New York City school principals say they are not surprised by the new data released by the federal Department of Education showing black and Hispanic public school students in the city have been disciplined more severely than other students.
Many principals — who are ultimately responsible for deciding who gets suspended or expelled — cited cultural disconnect between administrators and urban students as the reason why suspension numbers for minority students are so high in many city schools.
Black students comprised 18 percent of the students in the national survey, but accounted for 46 percent of those suspended more than once.
More than half of all suspensions were given to black students during the 2010-2011 school year, even though they make up about a third of the city’s students, according to the city’s Department of Education.
Hispanic students represent about 40 percent of the public school students in the city, but received 37 percent of the suspensions during that academic year, data shows.
Rashid Davis, from Pathways In Technology Early College High School in Crown Heights, Brooklyn, was among the principals who said black and Latino kids get suspended disproportionately more than their peers because they’re often misunderstood by teachers and administrators who did not grow up in the same urban neighborhoods as the students did.
Davis said school staff end up interpreting what is only rough play as menacing or aggressive behavior that merits immediate harsh punishment.
“Your first reaction may be to go with a zero-tolerance approach, and that zero-tolerance approach will equal more discipline, more negative discipline,” said Davis, “as opposed to putting some measures in place to help students make better choices.”
A little more than 100 students attend Davis’ school and about 95 percent of them are black or Latino.
“Many of my students live in high-poverty neighborhoods, and a sign of weakness is, unfortunately, timid behavior,” said Davis. “So they learn early growing up, in order to not be picked on, they have to meet like with like.”
That behavior then filters back into the school, said Musa Shama, the principal of Francis Lewis High School in Fresh Meadows, Queens.
“Just because it happens out in the neighborhood doesn’t mean that it doesn’t make its way back into the school building,” Shama said.
About 4,000 students attend Francis Lewis, many commuting from as far as the Bronx. Half of the students are Asian or South Asian, 25 percent are Hispanic and 8 percent are black.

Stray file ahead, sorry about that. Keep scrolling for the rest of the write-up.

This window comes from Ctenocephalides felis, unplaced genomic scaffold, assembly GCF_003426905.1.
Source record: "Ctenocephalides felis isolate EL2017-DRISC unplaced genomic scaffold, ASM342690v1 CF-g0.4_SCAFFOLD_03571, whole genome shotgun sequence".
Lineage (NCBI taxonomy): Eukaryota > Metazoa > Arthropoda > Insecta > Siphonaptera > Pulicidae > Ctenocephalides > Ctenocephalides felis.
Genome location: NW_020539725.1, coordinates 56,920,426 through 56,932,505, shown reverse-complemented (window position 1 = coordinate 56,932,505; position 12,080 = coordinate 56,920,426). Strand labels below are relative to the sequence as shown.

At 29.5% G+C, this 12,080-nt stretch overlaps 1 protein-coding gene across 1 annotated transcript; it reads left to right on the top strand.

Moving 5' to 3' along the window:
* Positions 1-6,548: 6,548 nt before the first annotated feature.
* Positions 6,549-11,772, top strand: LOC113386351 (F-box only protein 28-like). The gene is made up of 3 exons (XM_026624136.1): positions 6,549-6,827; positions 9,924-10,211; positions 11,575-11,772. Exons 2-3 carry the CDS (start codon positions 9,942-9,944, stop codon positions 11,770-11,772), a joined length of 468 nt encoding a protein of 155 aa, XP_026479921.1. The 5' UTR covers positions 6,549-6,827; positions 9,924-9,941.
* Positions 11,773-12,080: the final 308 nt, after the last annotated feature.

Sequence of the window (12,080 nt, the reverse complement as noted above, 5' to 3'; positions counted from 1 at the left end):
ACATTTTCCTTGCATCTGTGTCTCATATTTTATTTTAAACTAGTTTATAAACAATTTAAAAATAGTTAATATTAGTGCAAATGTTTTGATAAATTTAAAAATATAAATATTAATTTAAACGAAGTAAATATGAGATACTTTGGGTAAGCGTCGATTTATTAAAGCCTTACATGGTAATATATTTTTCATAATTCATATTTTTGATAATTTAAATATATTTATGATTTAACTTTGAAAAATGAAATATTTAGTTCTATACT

The issue for educators is, Shama said, how do you teach a student that what happens on the street at home isn’t appropriate on school grounds?
It’s an extremely tough question, he said, because problematic behavior still needs to be met with severe consequences, like suspension.
“If they’re not severe, then what ends up happening is that those folks that are on the fringe think it’s okay to replicate,” he said.
Davis said more intervention programs are needed to counsel students to make better choices about how they interact with other students – courses on conflict resolution, peer mediation and school bullying.
He said many of these programs have been provided free of charge to his school by the city.
But the head of the principals’ union, Ernest Logan, said slashed school budgets make it difficult to offer other important resources to students with behavioral issues. Logan said without certain sufficient support services, kids can bring anger into interactions on school grounds and educators who are ill-equipped to relate to these kids often feel their hands are tied.
“We don’t have as many guidance counselors, as many psychologists that we need to have,” he said. “We have large class sizes, and we don’t have a lot of the after-school extracurricular things that students need to do.”
Logan said there is a disturbing overlap between the students who wind up getting suspended more often and those who end up in the criminal justice system.
Data released by the NYPD shows more than 94 percent of students arrested in schools were either black or Latino during summer school from July through September last year.
The DOE did not return request from comment.